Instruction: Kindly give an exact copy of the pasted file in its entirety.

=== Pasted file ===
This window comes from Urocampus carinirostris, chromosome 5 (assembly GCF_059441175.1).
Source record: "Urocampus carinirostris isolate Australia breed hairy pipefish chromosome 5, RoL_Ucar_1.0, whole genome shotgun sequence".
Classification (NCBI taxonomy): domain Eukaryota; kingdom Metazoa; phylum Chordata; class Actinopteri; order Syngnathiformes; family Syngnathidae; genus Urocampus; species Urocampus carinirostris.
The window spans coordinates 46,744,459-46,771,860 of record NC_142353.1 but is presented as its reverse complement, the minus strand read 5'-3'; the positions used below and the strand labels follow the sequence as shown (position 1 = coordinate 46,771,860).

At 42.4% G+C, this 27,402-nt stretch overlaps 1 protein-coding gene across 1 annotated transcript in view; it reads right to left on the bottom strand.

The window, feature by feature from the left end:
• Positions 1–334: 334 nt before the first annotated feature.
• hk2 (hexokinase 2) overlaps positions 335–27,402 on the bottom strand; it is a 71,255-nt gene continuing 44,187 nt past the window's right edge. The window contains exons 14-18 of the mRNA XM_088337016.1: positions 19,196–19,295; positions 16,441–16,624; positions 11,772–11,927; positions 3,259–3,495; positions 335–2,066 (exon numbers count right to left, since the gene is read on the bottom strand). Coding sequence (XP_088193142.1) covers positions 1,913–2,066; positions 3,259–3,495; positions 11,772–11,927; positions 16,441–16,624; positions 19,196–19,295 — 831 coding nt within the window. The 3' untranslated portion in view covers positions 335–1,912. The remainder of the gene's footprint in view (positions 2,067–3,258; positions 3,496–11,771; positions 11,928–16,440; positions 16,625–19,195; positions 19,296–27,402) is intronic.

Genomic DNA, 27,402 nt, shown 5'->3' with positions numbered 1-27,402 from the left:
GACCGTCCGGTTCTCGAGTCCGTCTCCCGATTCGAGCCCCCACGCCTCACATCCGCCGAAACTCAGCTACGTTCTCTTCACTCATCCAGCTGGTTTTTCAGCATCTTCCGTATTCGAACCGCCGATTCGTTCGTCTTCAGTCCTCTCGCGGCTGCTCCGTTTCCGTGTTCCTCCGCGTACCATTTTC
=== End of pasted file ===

This window comes from Urocampus carinirostris, chromosome 5 (assembly GCF_059441175.1).
Source record: "Urocampus carinirostris isolate Australia breed hairy pipefish chromosome 5, RoL_Ucar_1.0, whole genome shotgun sequence".
Classification (NCBI taxonomy): domain Eukaryota; kingdom Metazoa; phylum Chordata; class Actinopteri; order Syngnathiformes; family Syngnathidae; genus Urocampus; species Urocampus carinirostris.
The window spans coordinates 46,744,459-46,771,860 of record NC_142353.1 but is presented as its reverse complement, the minus strand read 5'-3'; the positions used below and the strand labels follow the sequence as shown (position 1 = coordinate 46,771,860).

At 42.4% G+C, this 27,402-nt stretch overlaps 1 protein-coding gene across 1 annotated transcript in view; it reads right to left on the bottom strand.

The window, feature by feature from the left end:
• Positions 1–334: 334 nt before the first annotated feature.
• hk2 (hexokinase 2) overlaps positions 335–27,402 on the bottom strand; it is a 71,255-nt gene continuing 44,187 nt past the window's right edge. The window contains exons 14-18 of the mRNA XM_088337016.1: positions 19,196–19,295; positions 16,441–16,624; positions 11,772–11,927; positions 3,259–3,495; positions 335–2,066 (exon numbers count right to left, since the gene is read on the bottom strand). Coding sequence (XP_088193142.1) covers positions 1,913–2,066; positions 3,259–3,495; positions 11,772–11,927; positions 16,441–16,624; positions 19,196–19,295 — 831 coding nt within the window. The 3' untranslated portion in view covers positions 335–1,912. The remainder of the gene's footprint in view (positions 2,067–3,258; positions 3,496–11,771; positions 11,928–16,440; positions 16,625–19,195; positions 19,296–27,402) is intronic.

Genomic DNA, 27,402 nt, shown 5'->3' with positions numbered 1-27,402 from the left:
GACCGTCCGGTTCTCGAGTCCGTCTCCCGATTCGAGCCCCCACGCCTCACATCCGCCGAAACTCAGCTACGTTCTCTTCACTCATCCAGCTGGTTTTTCAGCATCTTCCGTATTCGAACCGCCGATTCGTTCGTCTTCAGTCCTCTCGCGGCTGCTCCGTTTCCGTGTTCCTCCGCGTACCATTTTC